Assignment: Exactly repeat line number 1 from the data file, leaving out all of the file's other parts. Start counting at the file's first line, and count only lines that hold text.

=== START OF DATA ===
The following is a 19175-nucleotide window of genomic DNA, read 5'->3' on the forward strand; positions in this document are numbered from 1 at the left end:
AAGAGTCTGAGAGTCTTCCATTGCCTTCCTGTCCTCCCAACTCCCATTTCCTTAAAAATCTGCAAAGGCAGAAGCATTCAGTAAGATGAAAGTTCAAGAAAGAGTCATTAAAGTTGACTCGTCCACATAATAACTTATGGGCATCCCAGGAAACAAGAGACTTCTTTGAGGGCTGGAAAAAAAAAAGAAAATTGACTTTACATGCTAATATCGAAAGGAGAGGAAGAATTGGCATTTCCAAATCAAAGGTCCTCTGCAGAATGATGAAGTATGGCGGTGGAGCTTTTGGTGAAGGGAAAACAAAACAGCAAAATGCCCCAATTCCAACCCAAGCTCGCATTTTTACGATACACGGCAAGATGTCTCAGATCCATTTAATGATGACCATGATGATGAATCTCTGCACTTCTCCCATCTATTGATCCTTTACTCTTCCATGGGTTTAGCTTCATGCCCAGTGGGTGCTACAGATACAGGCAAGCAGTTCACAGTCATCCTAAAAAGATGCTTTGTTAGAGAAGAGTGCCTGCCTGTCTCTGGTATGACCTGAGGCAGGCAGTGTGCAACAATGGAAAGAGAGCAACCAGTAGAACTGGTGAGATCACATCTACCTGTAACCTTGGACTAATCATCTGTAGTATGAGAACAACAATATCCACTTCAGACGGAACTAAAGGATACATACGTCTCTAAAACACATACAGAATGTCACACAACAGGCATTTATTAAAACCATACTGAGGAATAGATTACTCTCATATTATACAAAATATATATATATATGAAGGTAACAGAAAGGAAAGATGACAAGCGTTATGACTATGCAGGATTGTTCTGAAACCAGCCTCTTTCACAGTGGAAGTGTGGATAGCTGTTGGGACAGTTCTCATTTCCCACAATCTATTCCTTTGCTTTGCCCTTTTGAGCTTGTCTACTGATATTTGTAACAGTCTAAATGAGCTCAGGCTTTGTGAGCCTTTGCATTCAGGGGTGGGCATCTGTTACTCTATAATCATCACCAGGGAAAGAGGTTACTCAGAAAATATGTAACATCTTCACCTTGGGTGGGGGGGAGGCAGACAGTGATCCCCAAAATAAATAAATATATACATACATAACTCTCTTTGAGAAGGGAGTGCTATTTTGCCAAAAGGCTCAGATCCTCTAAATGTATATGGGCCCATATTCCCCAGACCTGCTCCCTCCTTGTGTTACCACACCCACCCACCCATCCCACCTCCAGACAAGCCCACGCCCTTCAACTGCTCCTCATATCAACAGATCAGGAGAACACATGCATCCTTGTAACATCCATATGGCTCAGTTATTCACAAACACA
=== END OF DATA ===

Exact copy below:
The following is a 19175-nucleotide window of genomic DNA, read 5'->3' on the forward strand; positions in this document are numbered from 1 at the left end: